The ACC, its fans, and league officials can rest easy.
Thanks to Texas' decision to stay in the Big 12, the ACC avoided any trickle-down effect that could have been devastating to the league's current membership. Had the SEC felt the need to expand, the ACC could have found itself in negotiations with the Big East once again.
Instead, everyone can exhale and concentrate on making the current product better through a lucrative television contract (still nothing official on those negotiations), better postseason and nonconference records, strong recruiting, and a must-see conference championship game.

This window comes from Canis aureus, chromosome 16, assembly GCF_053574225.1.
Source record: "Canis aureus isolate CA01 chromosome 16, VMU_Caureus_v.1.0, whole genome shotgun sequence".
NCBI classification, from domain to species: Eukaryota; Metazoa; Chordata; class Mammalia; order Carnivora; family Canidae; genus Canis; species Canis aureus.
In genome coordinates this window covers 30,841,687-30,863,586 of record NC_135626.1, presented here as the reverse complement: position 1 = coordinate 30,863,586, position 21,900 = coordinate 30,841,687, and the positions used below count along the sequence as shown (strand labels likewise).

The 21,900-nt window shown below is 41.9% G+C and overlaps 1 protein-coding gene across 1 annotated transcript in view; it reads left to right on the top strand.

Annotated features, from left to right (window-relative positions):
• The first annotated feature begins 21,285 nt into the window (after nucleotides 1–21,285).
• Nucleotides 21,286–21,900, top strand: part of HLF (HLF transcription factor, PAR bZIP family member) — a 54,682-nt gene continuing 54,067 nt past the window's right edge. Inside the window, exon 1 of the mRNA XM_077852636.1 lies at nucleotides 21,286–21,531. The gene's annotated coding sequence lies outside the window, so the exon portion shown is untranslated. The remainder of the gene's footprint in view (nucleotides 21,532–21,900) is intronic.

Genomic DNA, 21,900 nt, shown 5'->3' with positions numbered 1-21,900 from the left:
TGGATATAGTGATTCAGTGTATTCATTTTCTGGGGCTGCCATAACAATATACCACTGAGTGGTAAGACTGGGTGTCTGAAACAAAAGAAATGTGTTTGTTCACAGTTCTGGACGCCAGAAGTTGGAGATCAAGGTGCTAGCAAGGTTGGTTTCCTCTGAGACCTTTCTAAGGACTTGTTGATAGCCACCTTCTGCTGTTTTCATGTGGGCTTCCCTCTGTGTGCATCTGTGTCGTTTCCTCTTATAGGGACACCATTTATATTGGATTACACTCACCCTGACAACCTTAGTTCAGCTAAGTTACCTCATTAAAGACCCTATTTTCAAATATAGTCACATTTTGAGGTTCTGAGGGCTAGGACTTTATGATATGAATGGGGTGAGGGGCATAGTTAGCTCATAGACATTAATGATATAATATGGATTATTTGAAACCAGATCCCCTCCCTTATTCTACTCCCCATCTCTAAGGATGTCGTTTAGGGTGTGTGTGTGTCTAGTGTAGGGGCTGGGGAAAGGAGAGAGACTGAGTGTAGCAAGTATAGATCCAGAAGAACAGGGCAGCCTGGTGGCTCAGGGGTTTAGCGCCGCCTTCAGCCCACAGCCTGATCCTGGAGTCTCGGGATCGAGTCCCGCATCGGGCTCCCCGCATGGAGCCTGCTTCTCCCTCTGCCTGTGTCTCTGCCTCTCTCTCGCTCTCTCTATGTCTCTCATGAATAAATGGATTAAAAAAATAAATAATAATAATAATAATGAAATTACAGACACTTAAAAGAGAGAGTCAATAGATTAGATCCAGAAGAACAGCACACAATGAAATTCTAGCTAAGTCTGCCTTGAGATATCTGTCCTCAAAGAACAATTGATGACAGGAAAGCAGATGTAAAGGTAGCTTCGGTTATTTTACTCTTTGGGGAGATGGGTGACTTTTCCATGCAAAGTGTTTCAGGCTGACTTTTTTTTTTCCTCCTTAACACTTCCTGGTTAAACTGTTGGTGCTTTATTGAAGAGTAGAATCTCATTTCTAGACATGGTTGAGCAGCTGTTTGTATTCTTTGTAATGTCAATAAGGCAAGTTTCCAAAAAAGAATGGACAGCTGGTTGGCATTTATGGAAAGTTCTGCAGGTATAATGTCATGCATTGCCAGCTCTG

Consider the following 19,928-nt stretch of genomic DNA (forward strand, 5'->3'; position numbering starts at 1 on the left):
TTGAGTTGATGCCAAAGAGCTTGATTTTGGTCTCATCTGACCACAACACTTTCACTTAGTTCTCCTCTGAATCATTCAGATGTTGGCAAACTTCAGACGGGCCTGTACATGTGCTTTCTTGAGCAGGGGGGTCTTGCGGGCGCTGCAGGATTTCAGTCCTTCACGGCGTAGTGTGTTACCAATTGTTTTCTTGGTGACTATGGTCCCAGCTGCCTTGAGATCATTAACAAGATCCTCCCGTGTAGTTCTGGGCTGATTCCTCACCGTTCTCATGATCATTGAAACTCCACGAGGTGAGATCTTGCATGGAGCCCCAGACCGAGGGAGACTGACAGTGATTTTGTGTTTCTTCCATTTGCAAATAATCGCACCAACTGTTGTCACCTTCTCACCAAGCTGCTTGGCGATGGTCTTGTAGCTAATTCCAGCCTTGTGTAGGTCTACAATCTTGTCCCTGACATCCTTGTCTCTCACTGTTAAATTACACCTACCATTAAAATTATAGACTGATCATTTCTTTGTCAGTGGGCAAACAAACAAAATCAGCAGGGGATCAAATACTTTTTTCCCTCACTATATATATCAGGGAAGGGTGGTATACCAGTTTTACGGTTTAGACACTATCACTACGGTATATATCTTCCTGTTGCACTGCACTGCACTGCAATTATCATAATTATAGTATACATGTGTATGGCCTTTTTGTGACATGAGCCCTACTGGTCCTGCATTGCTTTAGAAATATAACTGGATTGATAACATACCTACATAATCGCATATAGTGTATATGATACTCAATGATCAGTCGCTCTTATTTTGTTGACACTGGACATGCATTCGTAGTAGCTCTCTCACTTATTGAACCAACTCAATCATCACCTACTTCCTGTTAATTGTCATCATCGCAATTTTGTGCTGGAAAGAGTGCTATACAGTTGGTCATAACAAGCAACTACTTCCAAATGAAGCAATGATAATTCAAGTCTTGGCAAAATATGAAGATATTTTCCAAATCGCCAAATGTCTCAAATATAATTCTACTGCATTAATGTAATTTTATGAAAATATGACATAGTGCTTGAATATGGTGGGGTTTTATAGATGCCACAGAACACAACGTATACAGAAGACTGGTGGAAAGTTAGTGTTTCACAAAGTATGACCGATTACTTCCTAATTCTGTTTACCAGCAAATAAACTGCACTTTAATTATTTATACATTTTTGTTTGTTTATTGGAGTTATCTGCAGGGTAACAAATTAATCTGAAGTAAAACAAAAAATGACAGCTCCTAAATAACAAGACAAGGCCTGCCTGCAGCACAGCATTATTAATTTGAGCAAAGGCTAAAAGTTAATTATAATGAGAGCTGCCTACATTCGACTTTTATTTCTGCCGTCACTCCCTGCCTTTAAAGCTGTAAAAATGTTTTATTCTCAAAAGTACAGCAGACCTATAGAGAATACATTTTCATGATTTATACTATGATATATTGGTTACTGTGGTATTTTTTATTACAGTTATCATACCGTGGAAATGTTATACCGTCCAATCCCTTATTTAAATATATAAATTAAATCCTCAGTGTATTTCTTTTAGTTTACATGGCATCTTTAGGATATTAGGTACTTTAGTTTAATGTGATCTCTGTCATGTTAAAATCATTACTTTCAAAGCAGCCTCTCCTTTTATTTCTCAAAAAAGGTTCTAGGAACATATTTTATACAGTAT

Because it just got more difficult for the ACC to keep up.
Nebraska's move made the Big Ten stronger, and if that conference decides to add a championship game, it will be an instant best-seller. A Penn State-Nebraska title game would make another Virginia Tech-Boston College rematch look as stale as three-week old bread. Colorado's move to the Pac-10 made sense, and that conference likely isn't done growing. Add a team like Utah and it won't be long before the sanctions against USC have been replaced with multiple BCS bids -- something the ACC hasn't earned since it expanded to 12 teams. The SEC was so good to begin with it barely flinched at all of this expansion talk.
While it was good -- scratch that -- extremely important for the ACC to remain in tact, it can't stay satisfied with the current product. Because without even stepping on the field, the rest of the BCS world just got better.
The next step is for the ACC to do the same with what it already has.